Health stores angry at VAT crackdown on food supplements

Revenue believes some shops zero-rating supplements that should carry 23% VAT rate

“This is a tax on the health of the people of Ireland,” said the Health Stores Ireland spokesman Matt Ronan. Photograph: iStock

“This is a tax on the health of the people of Ireland,” said the Health Stores Ireland spokesman Matt Ronan. Photograph: iStock

 

Health stores have reacted angrily to moves that could see Revenue impose a VAT rate of 23 per cent on food supplements including vitamins, minerals, probiotics, Omega 3 and 6 fatty acids and folic acid.

Health Stores Ireland, the trade association for Ireland’s health stores, will on Monday launch a campaign aimed at preventing the imposition of the highest rate of VAT on all food supplements.

“This is a tax on the health of the people of Ireland,” said the Health Stores Ireland spokesman Matt Ronan. “It is a tax on the elderly, the young and the vulnerable.”

He pointed out that many people regularly take food supplements to keep their bodies functioning normally. He cited the examples of pregnant women, who are recommended to take folic acid, and people with anaemia, who need iron supplements.

Currently, the standard rate of VAT applies to food supplements, although the practice of zero-rating vitamins, minerals and fish-oil supplements has applied since the introduction of the tax in November 1972, when the marketplace for food supplements was small.

Competitive advantage

A spokesman for the Department of Finance said the concession was proving to be “extremely problematic”.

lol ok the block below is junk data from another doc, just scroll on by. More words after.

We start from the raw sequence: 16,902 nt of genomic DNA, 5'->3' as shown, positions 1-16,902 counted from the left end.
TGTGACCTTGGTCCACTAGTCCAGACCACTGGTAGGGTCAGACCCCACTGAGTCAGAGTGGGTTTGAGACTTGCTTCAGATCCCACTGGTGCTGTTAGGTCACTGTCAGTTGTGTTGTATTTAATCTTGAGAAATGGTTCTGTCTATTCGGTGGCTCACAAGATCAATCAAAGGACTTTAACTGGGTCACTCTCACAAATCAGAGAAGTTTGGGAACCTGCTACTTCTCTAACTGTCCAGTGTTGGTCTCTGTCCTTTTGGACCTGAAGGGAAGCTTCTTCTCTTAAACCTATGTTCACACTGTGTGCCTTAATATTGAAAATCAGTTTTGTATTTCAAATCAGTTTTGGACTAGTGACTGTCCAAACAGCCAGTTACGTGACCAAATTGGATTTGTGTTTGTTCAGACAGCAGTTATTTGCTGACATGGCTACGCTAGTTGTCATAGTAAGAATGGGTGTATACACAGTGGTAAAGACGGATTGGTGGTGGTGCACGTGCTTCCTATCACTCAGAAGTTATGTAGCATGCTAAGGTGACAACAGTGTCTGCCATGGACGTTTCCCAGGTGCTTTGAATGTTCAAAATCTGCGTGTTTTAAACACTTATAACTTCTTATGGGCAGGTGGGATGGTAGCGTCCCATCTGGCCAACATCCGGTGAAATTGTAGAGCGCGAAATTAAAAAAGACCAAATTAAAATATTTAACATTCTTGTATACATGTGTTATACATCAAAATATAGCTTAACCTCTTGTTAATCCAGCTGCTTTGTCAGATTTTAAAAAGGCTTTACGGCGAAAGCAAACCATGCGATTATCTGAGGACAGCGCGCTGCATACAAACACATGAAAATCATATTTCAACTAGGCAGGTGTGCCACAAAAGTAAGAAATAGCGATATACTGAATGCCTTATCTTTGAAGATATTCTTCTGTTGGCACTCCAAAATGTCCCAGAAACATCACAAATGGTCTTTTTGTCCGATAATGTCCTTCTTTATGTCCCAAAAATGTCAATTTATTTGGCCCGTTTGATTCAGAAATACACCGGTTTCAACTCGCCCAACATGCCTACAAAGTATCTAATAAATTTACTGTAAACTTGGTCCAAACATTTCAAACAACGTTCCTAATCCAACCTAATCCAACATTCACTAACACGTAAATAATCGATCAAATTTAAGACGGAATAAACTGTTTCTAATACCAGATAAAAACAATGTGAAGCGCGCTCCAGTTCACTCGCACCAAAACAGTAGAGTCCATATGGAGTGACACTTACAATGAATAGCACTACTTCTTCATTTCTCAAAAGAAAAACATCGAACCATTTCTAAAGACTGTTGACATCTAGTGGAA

“There are concerns that while elements of the food supplement industry apply the correct rates across non-zero rated products , others seek a competitive advantage by applying the zero rate to products that are properly liable at the 23 per cent VAT rate.”

The spokesman said “protracted correspondence has raised concerns regarding possible non-compliance in the sector, regarding in particular the zero rating of products that should be standard-rated, which may result in a degree of unfair competition between compliant and non-compliant businesses”.

Following consultations between Revenue, the Department of Health and the Department of Finance, reservations were expressed about the implications any change might have on the promotion of food supplements in certain circumstances.

As a result, no legislative changes were made in this year’s budget or Finance Bill. However, following a discussion on the issue during committee stage of the Finance Bill, Minister for Finance Pascal Donohoe said he would ask officials to address this matter in the context of the Tax Strategy Group for next year.